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That’s What: Original 1943-1947 Recordings

NAXOS 8.120826


Straighten Up and Fly Right (Cole) [2:26]
Gee Baby, Aint’I Good To You (Redman-Razaf) [2:54]
If You Can’t Smile And Say Yes (Jordan-Rodgers) [2:55]
The Man I Love (G. & I. Gershwin) [3:21]
Sweet Lorraine (Burwell-Parish) [3:12]
Body and Soul (Green-Heyman-Sour-Eyton) [3:19]
Embraceable You (G. & I. Gershwin) [3:23]
What Is This Thing Called Love? (Porter) [2:59]
Prelude in C Sharp Minor (Rachmaninov) [2:57]
It’s Only A Paper Moon (Arlen-Rose-Harburg) [2:55]
Easy Listening Blues (Robinson) [3:08]
The Frim Fram Sauce (Ricardel-Evans) [3:15]
(Get Your Kicks On) Route 66 (Troup) [2:59]
You Call It Madness (But I Call It Love) (Cinrad-DuBois-Columbo-Gregory) [3:02]
But She’s My Buddy’s Chick (Oliver-Atkinson) [3:02]
(I Love You) For Sentimental Reasons (Best-Watson) [2:51]
The Best Man (Alfred-Wise) [3:06]
You Don’t Learn That In School (Alfred-Fisher) [3:05]
No Moon At All (Evans-Mann) [2:56]
That’s What (Cole) [2:25]
Nat ‘King’ Cole (piano, vocal)
Oscar Moore (guitar)
Johnny Miller (bass)

Anyone wanting to hear Nat ‘King’ Cole the jazz pianist, rather than Nat ‘King’ Cole the ballad singer has to choose pretty carefully where his recordings from about 1950 onwards are concerned.

Where Cole’s recordings from the 1940s are concerned, the jazz is altogether easier to find. His trio – fairly early in the line of piano trios – is essentially a small jazz unit, on many of whose tracks Cole adds a vocal chorus. Cole’s own piano work is a constant joy. A less flamboyant version of Earl Hines, with clear echoes of Teddy Wilson, his is a lightly swinging piano with a fairly light left hand and fluid, elegant right-hand runs. His harmonic sense is quite sophisticated and advanced for its time, anticipating bebop in some ways. As a piano stylist his influence can be hard in the work of later pianists such as Red Garland, Ahmad Jamal and Duke Jordan – perhaps even Bill Evans. The innovative trio format of piano, guitar and bass also spawned imitators – such as trios led by Oscar Peterson and Jamal.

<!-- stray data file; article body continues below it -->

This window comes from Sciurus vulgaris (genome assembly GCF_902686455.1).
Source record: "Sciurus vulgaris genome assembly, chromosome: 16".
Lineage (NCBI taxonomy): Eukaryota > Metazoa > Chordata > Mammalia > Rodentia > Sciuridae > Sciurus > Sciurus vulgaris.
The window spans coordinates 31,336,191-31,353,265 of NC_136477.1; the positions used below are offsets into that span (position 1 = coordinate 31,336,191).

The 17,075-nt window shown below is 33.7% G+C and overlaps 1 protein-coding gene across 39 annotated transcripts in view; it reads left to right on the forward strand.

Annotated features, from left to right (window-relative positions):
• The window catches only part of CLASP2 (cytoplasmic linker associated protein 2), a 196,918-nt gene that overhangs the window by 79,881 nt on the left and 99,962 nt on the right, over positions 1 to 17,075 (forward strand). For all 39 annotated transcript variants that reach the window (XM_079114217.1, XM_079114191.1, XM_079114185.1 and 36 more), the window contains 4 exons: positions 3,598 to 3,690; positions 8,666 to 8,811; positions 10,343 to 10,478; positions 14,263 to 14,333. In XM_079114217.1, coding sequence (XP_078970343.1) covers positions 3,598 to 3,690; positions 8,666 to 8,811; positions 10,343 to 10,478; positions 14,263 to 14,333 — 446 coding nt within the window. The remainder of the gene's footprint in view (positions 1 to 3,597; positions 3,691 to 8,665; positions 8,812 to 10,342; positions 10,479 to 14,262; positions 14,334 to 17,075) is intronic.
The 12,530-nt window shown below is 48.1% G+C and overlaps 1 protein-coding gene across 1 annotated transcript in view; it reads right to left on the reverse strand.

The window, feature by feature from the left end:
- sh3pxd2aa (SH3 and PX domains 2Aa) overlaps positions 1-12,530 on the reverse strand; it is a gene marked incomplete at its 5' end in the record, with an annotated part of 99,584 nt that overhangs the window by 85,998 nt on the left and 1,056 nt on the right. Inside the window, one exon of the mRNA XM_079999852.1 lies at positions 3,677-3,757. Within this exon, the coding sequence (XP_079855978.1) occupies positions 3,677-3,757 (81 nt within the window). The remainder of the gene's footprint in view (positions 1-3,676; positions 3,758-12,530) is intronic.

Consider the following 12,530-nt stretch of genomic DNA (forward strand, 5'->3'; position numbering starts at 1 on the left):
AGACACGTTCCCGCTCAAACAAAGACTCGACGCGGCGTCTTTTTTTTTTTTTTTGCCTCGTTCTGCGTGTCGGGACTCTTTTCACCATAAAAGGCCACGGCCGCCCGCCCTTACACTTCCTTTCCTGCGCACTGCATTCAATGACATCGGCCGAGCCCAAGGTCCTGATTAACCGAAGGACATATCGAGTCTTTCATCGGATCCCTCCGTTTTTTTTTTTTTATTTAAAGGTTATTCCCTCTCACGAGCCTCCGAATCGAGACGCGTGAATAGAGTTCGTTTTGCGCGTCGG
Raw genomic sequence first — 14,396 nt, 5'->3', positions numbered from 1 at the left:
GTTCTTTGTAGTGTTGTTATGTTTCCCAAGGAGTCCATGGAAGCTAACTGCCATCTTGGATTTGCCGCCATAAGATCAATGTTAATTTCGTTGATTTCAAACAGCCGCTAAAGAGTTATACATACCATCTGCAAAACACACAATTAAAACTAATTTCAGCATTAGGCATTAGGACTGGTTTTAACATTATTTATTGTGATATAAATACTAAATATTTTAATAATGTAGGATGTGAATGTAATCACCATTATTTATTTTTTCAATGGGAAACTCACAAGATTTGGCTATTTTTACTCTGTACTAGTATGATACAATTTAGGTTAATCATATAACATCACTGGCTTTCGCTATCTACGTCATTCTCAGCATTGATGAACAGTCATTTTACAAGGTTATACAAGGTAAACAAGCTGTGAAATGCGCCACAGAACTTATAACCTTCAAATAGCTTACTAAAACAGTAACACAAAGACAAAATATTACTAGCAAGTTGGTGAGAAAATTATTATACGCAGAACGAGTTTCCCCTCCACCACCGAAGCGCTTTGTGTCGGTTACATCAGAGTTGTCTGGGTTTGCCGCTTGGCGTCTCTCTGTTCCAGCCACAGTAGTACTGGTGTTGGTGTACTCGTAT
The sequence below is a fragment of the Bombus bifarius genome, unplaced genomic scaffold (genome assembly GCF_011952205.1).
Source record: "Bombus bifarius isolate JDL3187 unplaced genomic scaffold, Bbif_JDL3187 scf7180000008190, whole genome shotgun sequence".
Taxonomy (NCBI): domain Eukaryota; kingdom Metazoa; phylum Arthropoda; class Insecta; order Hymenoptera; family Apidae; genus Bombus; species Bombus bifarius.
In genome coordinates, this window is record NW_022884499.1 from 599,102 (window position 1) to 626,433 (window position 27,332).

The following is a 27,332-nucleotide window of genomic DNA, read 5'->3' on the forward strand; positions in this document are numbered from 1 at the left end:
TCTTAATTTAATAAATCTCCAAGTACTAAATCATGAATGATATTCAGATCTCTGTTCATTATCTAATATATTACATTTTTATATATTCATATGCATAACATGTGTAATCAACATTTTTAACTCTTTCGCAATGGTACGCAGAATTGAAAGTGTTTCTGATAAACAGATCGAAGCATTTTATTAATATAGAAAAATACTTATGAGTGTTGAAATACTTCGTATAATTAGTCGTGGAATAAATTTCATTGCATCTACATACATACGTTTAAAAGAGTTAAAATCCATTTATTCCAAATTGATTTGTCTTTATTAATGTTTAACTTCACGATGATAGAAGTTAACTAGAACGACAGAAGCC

On these tracks – some of the trio’s very finest recordings – the presence of guitarist Oscar Moore is a real bonus. Moore had an odd career, attracting relatively little attention before his ten years with Cole and then working largely as a studio musician before eventually working as a bricklayer. Moore is heard at something like his best on these tracks, subtle and alert, his playing drawing on the innovations of Charlie Christian. Moore still seems to get less than his full deserts from jazz historians – though he was much praised by successors such as Barney Kessel and Kenny Burrell.

Beyond the quality of the best solos, the music on this CD is characterised by the tremendous sense of group cohesion. Count Basie is reported to have said of the trio, "those cats used to read each other’s minds – it was unbelievable" and certainly there is impressive interplay here, which plays an important part in the trio’s capacity to produce music which sounds simultaneously spontaneous and beautifully smooth.

Amiable as Cole’s voice is, his singing is, for the most part, oddly unjazz-like, though it certainly has a ‘cool’ quality; at least two of these tracks – ‘Straighten Up And Fly Right’ and ‘The Frim Fram Sauce’ are decidedly ‘hip’. But for me it is the instrumental work that is the great pleasure of this CD. Several tracks – including a wonderfully sensitive ‘Body and Soul’ and a bouncily elegant ‘What Is This Thing Called Love’ – are purely instrumental tracks; on others there are superb choruses from both Cole and Moore.

With the sound very well restored, this is an excellent collection, full of high-class music.

Glyn Pursglove

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